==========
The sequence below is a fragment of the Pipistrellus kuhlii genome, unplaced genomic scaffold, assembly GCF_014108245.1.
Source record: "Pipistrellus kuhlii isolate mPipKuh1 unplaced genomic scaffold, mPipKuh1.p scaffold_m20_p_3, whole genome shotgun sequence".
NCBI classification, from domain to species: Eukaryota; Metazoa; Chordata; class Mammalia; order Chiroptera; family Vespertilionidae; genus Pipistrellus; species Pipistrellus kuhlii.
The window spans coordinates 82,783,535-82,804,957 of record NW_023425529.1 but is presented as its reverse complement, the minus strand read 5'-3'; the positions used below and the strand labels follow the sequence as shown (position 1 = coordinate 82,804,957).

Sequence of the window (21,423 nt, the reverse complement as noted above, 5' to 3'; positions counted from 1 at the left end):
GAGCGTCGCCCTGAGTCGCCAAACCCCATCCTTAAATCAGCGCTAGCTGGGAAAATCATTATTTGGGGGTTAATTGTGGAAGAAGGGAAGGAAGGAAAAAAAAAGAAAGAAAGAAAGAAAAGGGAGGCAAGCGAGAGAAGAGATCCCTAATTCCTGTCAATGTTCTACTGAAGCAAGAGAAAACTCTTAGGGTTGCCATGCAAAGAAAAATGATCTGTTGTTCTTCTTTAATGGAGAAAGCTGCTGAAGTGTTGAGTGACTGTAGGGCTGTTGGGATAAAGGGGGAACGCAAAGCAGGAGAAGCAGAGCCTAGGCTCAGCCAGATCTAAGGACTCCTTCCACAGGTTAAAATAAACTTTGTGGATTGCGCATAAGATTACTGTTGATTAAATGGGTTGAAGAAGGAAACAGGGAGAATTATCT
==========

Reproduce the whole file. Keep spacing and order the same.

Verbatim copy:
The sequence below is a fragment of the Pipistrellus kuhlii genome, unplaced genomic scaffold, assembly GCF_014108245.1.
Source record: "Pipistrellus kuhlii isolate mPipKuh1 unplaced genomic scaffold, mPipKuh1.p scaffold_m20_p_3, whole genome shotgun sequence".
NCBI classification, from domain to species: Eukaryota; Metazoa; Chordata; class Mammalia; order Chiroptera; family Vespertilionidae; genus Pipistrellus; species Pipistrellus kuhlii.
The window spans coordinates 82,783,535-82,804,957 of record NW_023425529.1 but is presented as its reverse complement, the minus strand read 5'-3'; the positions used below and the strand labels follow the sequence as shown (position 1 = coordinate 82,804,957).

Sequence of the window (21,423 nt, the reverse complement as noted above, 5' to 3'; positions counted from 1 at the left end):
GAGCGTCGCCCTGAGTCGCCAAACCCCATCCTTAAATCAGCGCTAGCTGGGAAAATCATTATTTGGGGGTTAATTGTGGAAGAAGGGAAGGAAGGAAAAAAAAAGAAAGAAAGAAAGAAAAGGGAGGCAAGCGAGAGAAGAGATCCCTAATTCCTGTCAATGTTCTACTGAAGCAAGAGAAAACTCTTAGGGTTGCCATGCAAAGAAAAATGATCTGTTGTTCTTCTTTAATGGAGAAAGCTGCTGAAGTGTTGAGTGACTGTAGGGCTGTTGGGATAAAGGGGGAACGCAAAGCAGGAGAAGCAGAGCCTAGGCTCAGCCAGATCTAAGGACTCCTTCCACAGGTTAAAATAAACTTTGTGGATTGCGCATAAGATTACTGTTGATTAAATGGGTTGAAGAAGGAAACAGGGAGAATTATCT